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NYC Council Oversight Hearing on After School Program Support for Students with Disabilities

November 27, 2023
In the Media, Testimony

We thank the New York City Council’s Committees on Youth Services and Mental Health, Disabilities, and Addiction for holding this important oversight hearing on after school program support for youth with disabilities. My name is Lori Podvesker and I am the Director of Disability and Education Policy at INCLUDEnyc. INCLUDEnyc is the leading source of training and information for young people ages 0-26 with known or suspected disabilities, their parents, and the professionals who support them. We have helped New York City families navigate the complex special education service and support systems for 40 years.  

We commend this administration’s ongoing commitment to improving special education and outcomes for students with disabilities within our schools. However, their commitment should also apply to all publicly funded after school programs, including DYCD-funded and those operated in community settings, and otherwise. So all publicly funded programs should accommodate all students of all school ages including the majority of students with Individualized Education Programs (IEPs) who receive services in special class programs in District 1-32 schools and students attending citywide specialized programs such as District 75 programs who have more involved academic, behavioral, emotional, cognitive, physical and/or medical needs. No child should be excluded from participating in after school programs because they need additional support or have a Section 504 accommodation.   

Most publicly funded after school programs not operated by the Department of Education have limited experience supporting students with disabilities. Community-based providers often do not have formal training or experience working with students who receive special education services and do not have access to appropriate professional development opportunities. As a result, many community providers far too often are not able to accommodate students with disabilities because they do not think they can appropriately support them with their existing staff and they do not receive funding to hire additional qualified staff, including paraprofessionals and nurses.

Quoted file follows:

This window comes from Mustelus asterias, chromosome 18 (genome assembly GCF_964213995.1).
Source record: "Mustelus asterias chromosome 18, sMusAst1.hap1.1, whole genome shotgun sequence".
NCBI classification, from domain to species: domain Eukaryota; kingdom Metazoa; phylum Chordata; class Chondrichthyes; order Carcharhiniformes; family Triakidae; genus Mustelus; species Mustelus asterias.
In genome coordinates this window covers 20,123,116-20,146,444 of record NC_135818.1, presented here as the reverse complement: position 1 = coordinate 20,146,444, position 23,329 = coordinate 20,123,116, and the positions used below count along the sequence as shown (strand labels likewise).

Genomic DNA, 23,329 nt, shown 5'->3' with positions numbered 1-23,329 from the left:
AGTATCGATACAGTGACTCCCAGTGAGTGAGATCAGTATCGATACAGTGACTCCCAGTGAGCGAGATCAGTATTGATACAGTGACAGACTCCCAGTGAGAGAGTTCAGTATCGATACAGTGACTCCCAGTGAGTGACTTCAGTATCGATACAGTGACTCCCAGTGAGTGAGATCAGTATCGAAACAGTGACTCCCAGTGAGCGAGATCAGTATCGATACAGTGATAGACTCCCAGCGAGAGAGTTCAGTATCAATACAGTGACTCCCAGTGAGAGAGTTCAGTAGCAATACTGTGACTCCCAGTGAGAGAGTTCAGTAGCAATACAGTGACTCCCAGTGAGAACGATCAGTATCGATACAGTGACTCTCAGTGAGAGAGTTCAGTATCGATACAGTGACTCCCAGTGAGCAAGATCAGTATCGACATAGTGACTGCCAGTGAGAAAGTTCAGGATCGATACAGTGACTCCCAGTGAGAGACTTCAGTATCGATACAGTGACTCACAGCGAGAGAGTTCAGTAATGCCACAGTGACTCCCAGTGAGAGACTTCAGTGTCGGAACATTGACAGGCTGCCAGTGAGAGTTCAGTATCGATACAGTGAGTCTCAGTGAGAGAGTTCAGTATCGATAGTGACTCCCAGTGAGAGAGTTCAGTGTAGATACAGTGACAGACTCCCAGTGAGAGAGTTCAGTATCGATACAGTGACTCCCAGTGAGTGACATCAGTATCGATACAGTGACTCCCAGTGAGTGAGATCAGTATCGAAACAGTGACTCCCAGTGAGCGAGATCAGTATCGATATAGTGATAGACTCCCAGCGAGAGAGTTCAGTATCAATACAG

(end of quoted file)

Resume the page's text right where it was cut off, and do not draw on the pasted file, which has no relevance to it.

Furthermore, many students with disabilities can not attend after school programs even if they want to. Transportation is not available to them from these programs to their home despite being entitled to receive specialized transportation services from the City to and from school, based on the individual nature of their disabilities and mandated in their IEPs. We sadly have data to support this as less than 35% of students with disabilities participated in the City’s post-pandemic Special Education Recovery Services initiative (SERS) due to lack of transportation and staffing shortages. 

Every year we hear from many parents of students with disabilities who want their child to attend an after school program but they do not know where they exist and/or the admissions process for students who need specialized support in order to appropriately access enrichment or recreational programs.  As a result, for the last nearly 40 years,  INCLUDEnyc has held an annual fair showcasing educational, recreational, and transition-related programs that support young New Yorkers with disabilities. Over 2000 people registered for our two virtual fairs this year and last, and over 1600 families attended. 

In addition, we recommend the City:

  • Adequately funds after school programs so they can:
    •  Equitably accommodate all students 
    •  Hire additional staff accordingly
    • Provide basic trainings and ongoing professional development to all after school program staff on how to support students with disabilities 
  • Provide all schools and after school programs exemplar models of excellence on inclusive practices in education and recreational programming 
  • Create publicly funded citywide specialized after school programs for older students with developmental disabilities 
  • Explore possible additional funding sources such as billing Medicaid or partnering with the New York State Office for People with Developmental Disabilities (OPWDD)
  • Publish annual guidance to schools no later than August 15 each year and to families by September 15
  • Establish a public awareness campaign for families 

Thank you for taking the time to consider these important matters. We look forward to partnering with you to improve equity and access for all students with disabilities in New York City. 

Respectfully submitted, 
Lori Podvesker
Director of Disability and Education Policy